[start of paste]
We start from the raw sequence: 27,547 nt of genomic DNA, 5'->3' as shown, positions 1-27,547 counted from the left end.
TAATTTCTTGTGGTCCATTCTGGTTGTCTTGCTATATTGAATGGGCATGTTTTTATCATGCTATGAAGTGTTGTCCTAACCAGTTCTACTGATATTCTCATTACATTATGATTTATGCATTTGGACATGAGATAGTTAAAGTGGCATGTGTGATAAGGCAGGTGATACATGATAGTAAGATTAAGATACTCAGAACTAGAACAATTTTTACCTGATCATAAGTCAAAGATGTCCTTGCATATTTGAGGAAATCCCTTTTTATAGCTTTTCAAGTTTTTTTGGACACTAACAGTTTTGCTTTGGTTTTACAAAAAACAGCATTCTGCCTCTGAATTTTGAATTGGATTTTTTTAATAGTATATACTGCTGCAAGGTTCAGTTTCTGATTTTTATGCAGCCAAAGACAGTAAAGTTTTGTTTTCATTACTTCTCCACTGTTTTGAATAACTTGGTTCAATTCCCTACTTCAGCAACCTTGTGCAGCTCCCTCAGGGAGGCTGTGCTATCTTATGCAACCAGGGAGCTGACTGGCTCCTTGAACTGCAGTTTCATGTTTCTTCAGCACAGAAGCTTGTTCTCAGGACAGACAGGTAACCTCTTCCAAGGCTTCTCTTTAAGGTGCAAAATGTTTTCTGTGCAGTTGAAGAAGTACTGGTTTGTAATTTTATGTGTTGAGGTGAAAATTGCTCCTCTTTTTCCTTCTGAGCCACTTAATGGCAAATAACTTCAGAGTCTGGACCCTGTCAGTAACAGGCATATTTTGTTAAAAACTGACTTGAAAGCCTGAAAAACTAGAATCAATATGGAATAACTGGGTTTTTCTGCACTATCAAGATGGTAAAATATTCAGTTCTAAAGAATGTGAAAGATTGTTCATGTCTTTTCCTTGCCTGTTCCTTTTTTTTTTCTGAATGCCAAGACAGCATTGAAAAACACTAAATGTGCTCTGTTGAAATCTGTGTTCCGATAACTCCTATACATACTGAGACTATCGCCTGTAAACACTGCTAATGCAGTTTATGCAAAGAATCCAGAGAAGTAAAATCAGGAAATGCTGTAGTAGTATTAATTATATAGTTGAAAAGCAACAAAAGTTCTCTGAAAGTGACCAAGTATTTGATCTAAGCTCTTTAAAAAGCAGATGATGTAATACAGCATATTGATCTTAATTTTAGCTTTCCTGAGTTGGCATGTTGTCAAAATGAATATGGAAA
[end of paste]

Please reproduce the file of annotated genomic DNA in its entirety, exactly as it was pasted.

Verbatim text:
We start from the raw sequence: 27,547 nt of genomic DNA, 5'->3' as shown, positions 1-27,547 counted from the left end.
TAATTTCTTGTGGTCCATTCTGGTTGTCTTGCTATATTGAATGGGCATGTTTTTATCATGCTATGAAGTGTTGTCCTAACCAGTTCTACTGATATTCTCATTACATTATGATTTATGCATTTGGACATGAGATAGTTAAAGTGGCATGTGTGATAAGGCAGGTGATACATGATAGTAAGATTAAGATACTCAGAACTAGAACAATTTTTACCTGATCATAAGTCAAAGATGTCCTTGCATATTTGAGGAAATCCCTTTTTATAGCTTTTCAAGTTTTTTTGGACACTAACAGTTTTGCTTTGGTTTTACAAAAAACAGCATTCTGCCTCTGAATTTTGAATTGGATTTTTTTAATAGTATATACTGCTGCAAGGTTCAGTTTCTGATTTTTATGCAGCCAAAGACAGTAAAGTTTTGTTTTCATTACTTCTCCACTGTTTTGAATAACTTGGTTCAATTCCCTACTTCAGCAACCTTGTGCAGCTCCCTCAGGGAGGCTGTGCTATCTTATGCAACCAGGGAGCTGACTGGCTCCTTGAACTGCAGTTTCATGTTTCTTCAGCACAGAAGCTTGTTCTCAGGACAGACAGGTAACCTCTTCCAAGGCTTCTCTTTAAGGTGCAAAATGTTTTCTGTGCAGTTGAAGAAGTACTGGTTTGTAATTTTATGTGTTGAGGTGAAAATTGCTCCTCTTTTTCCTTCTGAGCCACTTAATGGCAAATAACTTCAGAGTCTGGACCCTGTCAGTAACAGGCATATTTTGTTAAAAACTGACTTGAAAGCCTGAAAAACTAGAATCAATATGGAATAACTGGGTTTTTCTGCACTATCAAGATGGTAAAATATTCAGTTCTAAAGAATGTGAAAGATTGTTCATGTCTTTTCCTTGCCTGTTCCTTTTTTTTTTCTGAATGCCAAGACAGCATTGAAAAACACTAAATGTGCTCTGTTGAAATCTGTGTTCCGATAACTCCTATACATACTGAGACTATCGCCTGTAAACACTGCTAATGCAGTTTATGCAAAGAATCCAGAGAAGTAAAATCAGGAAATGCTGTAGTAGTATTAATTATATAGTTGAAAAGCAACAAAAGTTCTCTGAAAGTGACCAAGTATTTGATCTAAGCTCTTTAAAAAGCAGATGATGTAATACAGCATATTGATCTTAATTTTAGCTTTCCTGAGTTGGCATGTTGTCAAAATGAATATGGAAA